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Date PostedOctober 19, 2013

Beware of Reversing Vehicles on Building Sites

It goes without saying that anyone entering a work site needs to be alert and cautious at all times but with all the machinery, equipment and work processes on a site, all contributing to noise it becomes easy for workers (or visitors to the site) to miss important, warning noises such as the reversing beepers of heavy machinery and vehicles.

It is important that while on a construction site where heavy machinery and vehicles are in operation, we are not only on the lookout for these vehicles but also aware of their reversing beepers. This is particularly important because pedestrians being run over or struck by reversing vehicles is one of the major causes of injuries and deaths on construction sites.

Although these types of incidents are commonly occurring on Australian construction sites, a recent incident which took place on a site in Cheltenham in the UK highlights the need for attention to reversing beepers. A civil engineering firm was fined after a worker was seriously injured by a reversing tipper truck at one of its work sites.

The worker was struck down from behind by a vehicle which was delivering goods to the site last year.  The worker suffered serious injuries to his leg because of the incident, including a severed artery, a severely damaged thigh muscle and a large puncture wound. He had to be airlifted to hospital and was off work for 7 weeks following the incident.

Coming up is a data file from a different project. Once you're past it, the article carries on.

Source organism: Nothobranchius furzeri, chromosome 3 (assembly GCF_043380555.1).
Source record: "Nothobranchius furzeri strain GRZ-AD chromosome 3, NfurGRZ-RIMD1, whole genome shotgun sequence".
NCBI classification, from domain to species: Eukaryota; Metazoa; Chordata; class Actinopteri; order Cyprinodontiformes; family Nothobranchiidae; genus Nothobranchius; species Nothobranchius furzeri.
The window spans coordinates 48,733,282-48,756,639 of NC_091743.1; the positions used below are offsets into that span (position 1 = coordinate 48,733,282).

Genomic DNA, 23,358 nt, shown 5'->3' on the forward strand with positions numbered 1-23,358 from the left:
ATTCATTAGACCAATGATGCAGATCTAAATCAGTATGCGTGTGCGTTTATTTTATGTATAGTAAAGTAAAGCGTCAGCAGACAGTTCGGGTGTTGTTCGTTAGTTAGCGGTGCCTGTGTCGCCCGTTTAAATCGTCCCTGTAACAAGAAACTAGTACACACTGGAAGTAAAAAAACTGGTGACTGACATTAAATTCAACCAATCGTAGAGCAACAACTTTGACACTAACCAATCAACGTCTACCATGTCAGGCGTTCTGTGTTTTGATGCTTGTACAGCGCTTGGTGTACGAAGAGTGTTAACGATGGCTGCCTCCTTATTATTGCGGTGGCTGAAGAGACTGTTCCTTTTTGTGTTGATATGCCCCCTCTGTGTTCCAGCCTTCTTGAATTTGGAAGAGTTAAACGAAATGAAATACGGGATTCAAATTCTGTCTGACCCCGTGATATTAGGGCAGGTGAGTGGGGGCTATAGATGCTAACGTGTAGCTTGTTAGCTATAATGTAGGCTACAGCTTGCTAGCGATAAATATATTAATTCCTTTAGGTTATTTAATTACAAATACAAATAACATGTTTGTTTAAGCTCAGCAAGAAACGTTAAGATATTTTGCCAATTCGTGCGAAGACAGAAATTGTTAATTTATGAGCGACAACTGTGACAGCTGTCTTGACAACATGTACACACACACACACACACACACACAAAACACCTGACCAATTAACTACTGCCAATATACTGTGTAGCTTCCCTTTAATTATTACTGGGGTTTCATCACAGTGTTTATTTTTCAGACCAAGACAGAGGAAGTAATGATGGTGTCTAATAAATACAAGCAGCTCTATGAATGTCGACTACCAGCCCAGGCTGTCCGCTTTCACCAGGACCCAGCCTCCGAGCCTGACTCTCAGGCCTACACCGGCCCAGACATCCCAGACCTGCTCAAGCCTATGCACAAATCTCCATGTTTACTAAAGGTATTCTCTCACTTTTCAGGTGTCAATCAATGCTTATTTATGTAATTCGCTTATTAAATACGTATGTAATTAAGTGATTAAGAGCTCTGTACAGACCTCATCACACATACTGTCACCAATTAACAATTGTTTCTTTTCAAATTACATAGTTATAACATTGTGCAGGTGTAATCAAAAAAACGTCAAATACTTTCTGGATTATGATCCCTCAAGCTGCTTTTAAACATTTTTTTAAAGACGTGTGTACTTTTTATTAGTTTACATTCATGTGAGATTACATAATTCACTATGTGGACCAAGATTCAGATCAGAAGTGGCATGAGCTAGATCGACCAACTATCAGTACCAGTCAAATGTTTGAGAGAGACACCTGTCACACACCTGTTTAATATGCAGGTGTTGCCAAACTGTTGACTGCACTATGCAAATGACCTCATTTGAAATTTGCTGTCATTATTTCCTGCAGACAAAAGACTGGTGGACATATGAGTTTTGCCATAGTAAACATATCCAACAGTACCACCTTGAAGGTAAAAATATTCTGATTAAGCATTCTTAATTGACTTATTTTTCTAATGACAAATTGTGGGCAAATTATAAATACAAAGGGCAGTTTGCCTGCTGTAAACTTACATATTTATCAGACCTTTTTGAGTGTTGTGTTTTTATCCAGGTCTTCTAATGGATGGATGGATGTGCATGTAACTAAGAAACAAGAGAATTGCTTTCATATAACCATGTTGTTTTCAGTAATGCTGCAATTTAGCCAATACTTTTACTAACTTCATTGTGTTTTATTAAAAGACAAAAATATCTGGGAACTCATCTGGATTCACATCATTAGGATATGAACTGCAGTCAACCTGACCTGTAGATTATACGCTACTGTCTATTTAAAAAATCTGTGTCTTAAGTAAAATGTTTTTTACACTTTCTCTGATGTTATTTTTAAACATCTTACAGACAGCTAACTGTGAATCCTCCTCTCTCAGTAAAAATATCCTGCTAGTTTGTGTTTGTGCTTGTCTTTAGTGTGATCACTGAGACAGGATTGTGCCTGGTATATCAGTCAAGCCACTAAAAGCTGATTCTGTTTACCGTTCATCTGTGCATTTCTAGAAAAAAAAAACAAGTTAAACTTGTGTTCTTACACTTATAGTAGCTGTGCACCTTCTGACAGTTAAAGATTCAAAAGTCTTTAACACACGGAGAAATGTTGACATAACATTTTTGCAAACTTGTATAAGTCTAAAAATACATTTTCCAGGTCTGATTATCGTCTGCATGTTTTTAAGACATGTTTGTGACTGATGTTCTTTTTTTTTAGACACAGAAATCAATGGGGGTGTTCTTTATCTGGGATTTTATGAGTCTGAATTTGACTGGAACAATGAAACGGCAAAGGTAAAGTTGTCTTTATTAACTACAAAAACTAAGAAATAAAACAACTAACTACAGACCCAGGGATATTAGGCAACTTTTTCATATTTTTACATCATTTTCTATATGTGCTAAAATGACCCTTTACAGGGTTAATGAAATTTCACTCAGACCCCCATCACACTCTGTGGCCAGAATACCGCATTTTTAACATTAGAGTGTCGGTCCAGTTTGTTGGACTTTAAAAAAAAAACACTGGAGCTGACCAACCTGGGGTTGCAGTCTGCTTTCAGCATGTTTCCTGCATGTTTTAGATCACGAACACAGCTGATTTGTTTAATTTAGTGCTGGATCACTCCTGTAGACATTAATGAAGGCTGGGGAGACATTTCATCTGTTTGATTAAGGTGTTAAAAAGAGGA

An article on PPConstructionSafety.com explains what happened:

On Friday, Cheltenham Magistrates’ Court heard how the man’s employer, Swindon-based John O’Flynn Developments Limited, failed to put adequate safety measures in place to prevent the incident. Following an investigation, the company was prosecuted by the HSE after it found that not enough was done to segregate workers on the ground from moving vehicles.

The injured working was using a noisy floor saw to cut a channel in a roadway when he was struck. The road should have been closed to site traffic, or vehicle movements closely supervised and monitored to ensure there was no risk.

Source: http://www.build.co.uk/construction_news.asp?newsid=168729

Following the hearing, the health and safety inspector said that the company had to be held liable because they were aware of the risks associated with allowing vehicles unrestricted access on construction sites but still allowed numerous vehicles to make deliveries by passing through the area where the injured worker and other workers were also positioned.

The company failed to implement the necessary measures to keep workers safe, such as separating workers from vehicles. The accident above occurred because the worker was working with his back to the reversing vehicle and because of the noise on the site, he was not able to hear it coming.  The company failed to implement basic safety measures and a worker suffered serious injury as a result. In this case or similar ones companies need to implement other control measures to ensure that workers and vehicles are separated or warned of each other. The control measures that need to be implemented will depend on the site’s unique circumstances which need to be identified, assessed and then a safety plan needs to be developed taking all risks into consideration.


Steven Asnicar is regarded as a leader across many fields of industry. In particular, his specialisation across the health, infrastructure, construction, resource and utility sectors has seen him successfully change the dynamics of these industries through the introduction of new strategic, marketing, training and technical frameworks. Steven works closely with industry peak bodies such as Safework Australia, Australian Logistics Council, National Advisory for Tertiary Education, Skills and Employment (NATESE) and the Council of Australian Governments in the development of new delivery standards and industry specific programs.

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